Volume 14, Issue 1 (January 1986)
Use of X-Ray Diffraction with the Gaussian Curve Method to Evaluate the Hardening in Quenched Steels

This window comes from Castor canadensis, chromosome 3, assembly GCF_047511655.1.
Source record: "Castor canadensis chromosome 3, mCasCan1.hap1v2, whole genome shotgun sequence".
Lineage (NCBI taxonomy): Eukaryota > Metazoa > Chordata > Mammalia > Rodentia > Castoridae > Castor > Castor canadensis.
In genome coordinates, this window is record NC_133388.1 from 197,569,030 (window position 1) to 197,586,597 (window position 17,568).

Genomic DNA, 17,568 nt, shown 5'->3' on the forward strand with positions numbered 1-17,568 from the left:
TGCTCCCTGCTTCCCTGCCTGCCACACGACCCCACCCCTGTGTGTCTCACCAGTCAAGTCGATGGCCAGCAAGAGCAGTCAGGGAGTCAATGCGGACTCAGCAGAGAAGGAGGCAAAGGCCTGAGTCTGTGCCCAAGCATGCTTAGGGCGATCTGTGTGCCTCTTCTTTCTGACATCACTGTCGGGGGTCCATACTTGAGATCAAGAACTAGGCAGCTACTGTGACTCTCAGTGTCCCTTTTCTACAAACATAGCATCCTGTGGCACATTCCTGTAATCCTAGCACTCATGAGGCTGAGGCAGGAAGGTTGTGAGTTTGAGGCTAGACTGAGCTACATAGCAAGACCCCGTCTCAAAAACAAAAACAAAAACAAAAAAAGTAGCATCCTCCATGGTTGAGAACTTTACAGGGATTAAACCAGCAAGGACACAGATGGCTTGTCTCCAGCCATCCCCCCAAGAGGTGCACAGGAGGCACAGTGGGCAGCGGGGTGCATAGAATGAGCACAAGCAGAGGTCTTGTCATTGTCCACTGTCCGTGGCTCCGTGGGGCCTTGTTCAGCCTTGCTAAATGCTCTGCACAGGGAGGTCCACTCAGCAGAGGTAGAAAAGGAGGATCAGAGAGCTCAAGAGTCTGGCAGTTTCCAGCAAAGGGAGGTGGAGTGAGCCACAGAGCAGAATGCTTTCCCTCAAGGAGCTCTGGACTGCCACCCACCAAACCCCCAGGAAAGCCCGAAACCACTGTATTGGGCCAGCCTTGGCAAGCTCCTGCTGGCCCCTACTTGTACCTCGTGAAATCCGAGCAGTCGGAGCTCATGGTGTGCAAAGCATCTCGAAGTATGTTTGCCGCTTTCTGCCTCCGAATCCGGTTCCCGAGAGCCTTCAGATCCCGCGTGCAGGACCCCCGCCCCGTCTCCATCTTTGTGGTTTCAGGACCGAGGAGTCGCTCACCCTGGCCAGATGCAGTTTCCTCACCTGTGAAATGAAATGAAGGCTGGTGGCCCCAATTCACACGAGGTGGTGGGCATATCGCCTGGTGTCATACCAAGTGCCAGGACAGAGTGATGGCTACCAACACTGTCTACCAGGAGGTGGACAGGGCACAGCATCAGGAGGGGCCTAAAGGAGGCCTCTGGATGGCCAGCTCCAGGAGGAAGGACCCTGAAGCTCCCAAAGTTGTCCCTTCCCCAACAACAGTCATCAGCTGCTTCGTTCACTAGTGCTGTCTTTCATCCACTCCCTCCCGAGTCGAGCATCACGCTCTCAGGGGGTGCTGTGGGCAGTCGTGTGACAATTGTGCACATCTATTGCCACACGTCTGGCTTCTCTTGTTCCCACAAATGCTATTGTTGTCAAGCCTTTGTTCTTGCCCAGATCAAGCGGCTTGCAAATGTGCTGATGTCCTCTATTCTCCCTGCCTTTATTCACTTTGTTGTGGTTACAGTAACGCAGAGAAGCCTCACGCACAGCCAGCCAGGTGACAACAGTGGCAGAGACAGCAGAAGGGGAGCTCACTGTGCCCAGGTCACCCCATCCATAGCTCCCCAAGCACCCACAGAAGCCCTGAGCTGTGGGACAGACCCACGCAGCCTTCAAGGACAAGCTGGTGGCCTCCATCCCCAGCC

An X-ray diffraction line will broaden considerably when steels transform to martensite on quenching. Slack quenched steels contain a mixed martensite and fine pearlite structure which produces an anomalous diffraction line profile with a sharp peak superimposed on a broad base. The sharpness of the diffraction line peak can be measured by using a constant of the Gaussian curve fitted to the peak. This constant (denoted GCP) for completely hardened steels increases with increasing carbon content up to 0.7 wt% carbon. At higher carbon contents, the GCP becomes almost constant. Also, the GCP increases with increasing hardness along a single curve independently of carbon content. The GCP for the slack quenched steels is smaller than that for the completely hardened steels. Extent of hardening of the slack quenched steels having a sharp diffraction line peak can be evaluated rapidly and nondestructively by comparing their GCP value with that for the completely hardened steels.